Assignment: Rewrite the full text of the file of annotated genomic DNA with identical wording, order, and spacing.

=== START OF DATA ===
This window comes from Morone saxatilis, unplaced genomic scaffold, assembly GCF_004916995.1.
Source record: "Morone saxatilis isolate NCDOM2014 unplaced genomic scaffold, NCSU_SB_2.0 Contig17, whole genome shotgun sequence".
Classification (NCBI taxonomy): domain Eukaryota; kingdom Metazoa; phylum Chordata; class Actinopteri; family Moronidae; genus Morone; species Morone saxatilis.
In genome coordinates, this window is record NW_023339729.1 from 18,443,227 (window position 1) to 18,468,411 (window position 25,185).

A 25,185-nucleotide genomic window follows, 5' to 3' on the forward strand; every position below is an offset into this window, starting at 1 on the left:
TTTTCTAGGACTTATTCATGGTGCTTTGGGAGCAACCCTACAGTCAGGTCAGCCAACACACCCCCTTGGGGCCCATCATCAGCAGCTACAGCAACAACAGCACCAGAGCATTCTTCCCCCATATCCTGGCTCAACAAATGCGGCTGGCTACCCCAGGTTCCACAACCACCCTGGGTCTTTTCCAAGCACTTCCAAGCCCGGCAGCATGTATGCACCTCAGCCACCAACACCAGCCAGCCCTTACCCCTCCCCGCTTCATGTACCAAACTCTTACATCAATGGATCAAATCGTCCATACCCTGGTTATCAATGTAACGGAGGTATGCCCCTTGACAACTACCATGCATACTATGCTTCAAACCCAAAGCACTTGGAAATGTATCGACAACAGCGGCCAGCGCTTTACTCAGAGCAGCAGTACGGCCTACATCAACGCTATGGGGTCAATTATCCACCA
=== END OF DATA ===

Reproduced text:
This window comes from Morone saxatilis, unplaced genomic scaffold, assembly GCF_004916995.1.
Source record: "Morone saxatilis isolate NCDOM2014 unplaced genomic scaffold, NCSU_SB_2.0 Contig17, whole genome shotgun sequence".
Classification (NCBI taxonomy): domain Eukaryota; kingdom Metazoa; phylum Chordata; class Actinopteri; family Moronidae; genus Morone; species Morone saxatilis.
In genome coordinates, this window is record NW_023339729.1 from 18,443,227 (window position 1) to 18,468,411 (window position 25,185).

A 25,185-nucleotide genomic window follows, 5' to 3' on the forward strand; every position below is an offset into this window, starting at 1 on the left:
TTTTCTAGGACTTATTCATGGTGCTTTGGGAGCAACCCTACAGTCAGGTCAGCCAACACACCCCCTTGGGGCCCATCATCAGCAGCTACAGCAACAACAGCACCAGAGCATTCTTCCCCCATATCCTGGCTCAACAAATGCGGCTGGCTACCCCAGGTTCCACAACCACCCTGGGTCTTTTCCAAGCACTTCCAAGCCCGGCAGCATGTATGCACCTCAGCCACCAACACCAGCCAGCCCTTACCCCTCCCCGCTTCATGTACCAAACTCTTACATCAATGGATCAAATCGTCCATACCCTGGTTATCAATGTAACGGAGGTATGCCCCTTGACAACTACCATGCATACTATGCTTCAAACCCAAAGCACTTGGAAATGTATCGACAACAGCGGCCAGCGCTTTACTCAGAGCAGCAGTACGGCCTACATCAACGCTATGGGGTCAATTATCCACCA